Everything We Think We Know About Testosterone is (Mostly) Wrong
The surprising way testosterone actually relates to “masculinity”
You were probably taught that testosterone is responsible for characteristics commonly associated with masculinity. Supposedly, testosterone makes men assertive and competitive. It’s why they seek out social status and pursue multiple sexual partners. It’s the reason men prioritize acquiring material wealth. And it’s why they’re driven to defend their homesteads.
Yes, testosterone often gets the credit for a father’s inclination to protect his spouse and offspring. But the custodial instinct has nothing to do with nurturing or caring, since those qualities are usually imagined to be the exclusive domain of feminine estrogen. Instead, testosterone makes Dad the family’s guardian because, allegedly, the hormone chemically catalyzes aggressive, hostile, and selfish instincts. In this fairy tale, the women and children are presumed to be his property; and like a lion with his pride, Dad is motivated to fortify and secure his personal territory.
Almost all the most common beliefs about testosterone are either outright wrong or, at best, greatly exaggerated.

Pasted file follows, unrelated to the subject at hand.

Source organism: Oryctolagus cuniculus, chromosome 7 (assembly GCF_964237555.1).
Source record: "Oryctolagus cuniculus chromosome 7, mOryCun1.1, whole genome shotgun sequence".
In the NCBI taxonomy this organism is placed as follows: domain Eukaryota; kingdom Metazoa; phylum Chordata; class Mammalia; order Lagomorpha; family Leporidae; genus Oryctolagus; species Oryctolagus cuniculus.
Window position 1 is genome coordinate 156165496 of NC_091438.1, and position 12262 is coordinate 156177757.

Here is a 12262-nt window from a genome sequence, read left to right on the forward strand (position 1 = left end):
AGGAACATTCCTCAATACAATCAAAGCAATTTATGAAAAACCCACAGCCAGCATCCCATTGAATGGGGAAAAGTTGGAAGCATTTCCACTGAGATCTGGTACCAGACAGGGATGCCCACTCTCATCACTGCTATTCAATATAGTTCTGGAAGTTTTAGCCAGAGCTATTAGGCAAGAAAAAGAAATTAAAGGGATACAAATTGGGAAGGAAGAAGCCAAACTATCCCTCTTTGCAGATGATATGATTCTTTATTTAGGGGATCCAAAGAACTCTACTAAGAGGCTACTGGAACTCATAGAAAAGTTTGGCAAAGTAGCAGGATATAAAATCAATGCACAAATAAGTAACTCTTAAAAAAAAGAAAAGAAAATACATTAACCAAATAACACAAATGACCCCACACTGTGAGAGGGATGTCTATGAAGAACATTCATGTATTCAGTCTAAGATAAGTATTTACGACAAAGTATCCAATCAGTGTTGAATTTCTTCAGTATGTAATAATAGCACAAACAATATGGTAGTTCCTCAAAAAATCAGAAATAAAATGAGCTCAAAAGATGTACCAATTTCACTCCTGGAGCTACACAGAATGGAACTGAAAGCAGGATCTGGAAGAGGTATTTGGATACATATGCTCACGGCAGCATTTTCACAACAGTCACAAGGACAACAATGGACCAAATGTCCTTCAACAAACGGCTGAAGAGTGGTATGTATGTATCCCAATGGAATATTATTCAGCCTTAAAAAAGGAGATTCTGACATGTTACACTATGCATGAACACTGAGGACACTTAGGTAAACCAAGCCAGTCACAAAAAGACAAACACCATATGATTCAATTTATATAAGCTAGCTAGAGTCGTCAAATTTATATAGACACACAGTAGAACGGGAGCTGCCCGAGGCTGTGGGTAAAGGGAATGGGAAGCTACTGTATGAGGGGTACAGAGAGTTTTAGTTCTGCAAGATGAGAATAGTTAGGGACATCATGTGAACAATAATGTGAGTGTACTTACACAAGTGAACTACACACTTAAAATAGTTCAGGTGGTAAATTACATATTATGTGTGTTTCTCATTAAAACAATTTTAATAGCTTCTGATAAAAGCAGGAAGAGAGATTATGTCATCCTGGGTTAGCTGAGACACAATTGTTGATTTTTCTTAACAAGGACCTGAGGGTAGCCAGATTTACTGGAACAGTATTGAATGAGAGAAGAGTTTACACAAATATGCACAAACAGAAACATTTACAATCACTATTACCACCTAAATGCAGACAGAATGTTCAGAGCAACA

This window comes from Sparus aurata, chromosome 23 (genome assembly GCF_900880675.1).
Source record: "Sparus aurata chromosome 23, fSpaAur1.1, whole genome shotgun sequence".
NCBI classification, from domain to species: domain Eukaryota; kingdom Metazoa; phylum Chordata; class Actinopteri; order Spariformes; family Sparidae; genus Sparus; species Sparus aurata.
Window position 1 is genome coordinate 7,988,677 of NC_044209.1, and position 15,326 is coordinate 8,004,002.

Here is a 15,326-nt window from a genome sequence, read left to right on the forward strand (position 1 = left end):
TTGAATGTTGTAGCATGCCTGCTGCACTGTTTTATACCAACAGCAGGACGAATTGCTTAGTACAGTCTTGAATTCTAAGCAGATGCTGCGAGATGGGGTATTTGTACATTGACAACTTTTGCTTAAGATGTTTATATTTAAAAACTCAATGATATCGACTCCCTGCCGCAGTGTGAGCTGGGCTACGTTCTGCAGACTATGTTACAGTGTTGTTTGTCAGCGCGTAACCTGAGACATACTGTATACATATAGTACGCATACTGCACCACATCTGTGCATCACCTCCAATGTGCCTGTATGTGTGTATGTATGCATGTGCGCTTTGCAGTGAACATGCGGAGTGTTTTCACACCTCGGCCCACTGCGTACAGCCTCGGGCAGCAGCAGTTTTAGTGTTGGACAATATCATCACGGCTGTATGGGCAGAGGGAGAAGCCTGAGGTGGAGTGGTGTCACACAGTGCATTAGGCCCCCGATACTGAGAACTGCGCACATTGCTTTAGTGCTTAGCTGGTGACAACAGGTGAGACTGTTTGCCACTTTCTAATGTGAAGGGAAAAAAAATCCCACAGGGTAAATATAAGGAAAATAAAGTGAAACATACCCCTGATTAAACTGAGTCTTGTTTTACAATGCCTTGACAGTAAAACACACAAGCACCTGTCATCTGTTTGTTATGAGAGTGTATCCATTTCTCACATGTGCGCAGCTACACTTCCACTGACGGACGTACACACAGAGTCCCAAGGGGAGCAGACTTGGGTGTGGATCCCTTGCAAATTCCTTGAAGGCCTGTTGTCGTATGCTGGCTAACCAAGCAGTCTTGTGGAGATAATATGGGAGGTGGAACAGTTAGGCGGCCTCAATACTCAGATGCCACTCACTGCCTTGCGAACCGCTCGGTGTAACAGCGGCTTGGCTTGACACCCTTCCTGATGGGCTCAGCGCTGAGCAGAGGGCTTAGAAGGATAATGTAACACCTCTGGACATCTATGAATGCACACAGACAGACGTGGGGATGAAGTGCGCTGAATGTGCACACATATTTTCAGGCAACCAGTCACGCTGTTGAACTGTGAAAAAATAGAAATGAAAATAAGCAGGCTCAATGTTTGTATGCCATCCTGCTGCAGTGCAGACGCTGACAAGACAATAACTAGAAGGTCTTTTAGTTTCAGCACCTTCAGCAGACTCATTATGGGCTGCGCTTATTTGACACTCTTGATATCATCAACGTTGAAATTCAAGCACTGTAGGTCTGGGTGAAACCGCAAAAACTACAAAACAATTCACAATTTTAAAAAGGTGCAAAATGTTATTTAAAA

Of course, nowadays, it’s no longer acceptable to talk about wives as though they are owned. So, that old story has been refurbished into an evolutionary narrative for the computer age. It’s currently presumed that fathers are innately driven to protect their biological legacies, their genetic assets. DNA code is imagined like one of Silicon Valley’s patented algorithmic protocols. It is seen as intellectual property that belongs to Dad’s estate; it’s part of his physiological investment portfolio. And therefore, the upgraded story remains the same as the original. Testosterone makes it ‘natural’ for men to acquire, control, and defend their private property — which presumably includes the uterine vessel that processes the genetic code, and also the descendant product that is manufactured as a result: mothers and children. As you can probably guess, the scientific evidence doesn’t support this narrative.
In fact, almost all the most common beliefs about testosterone are either outright…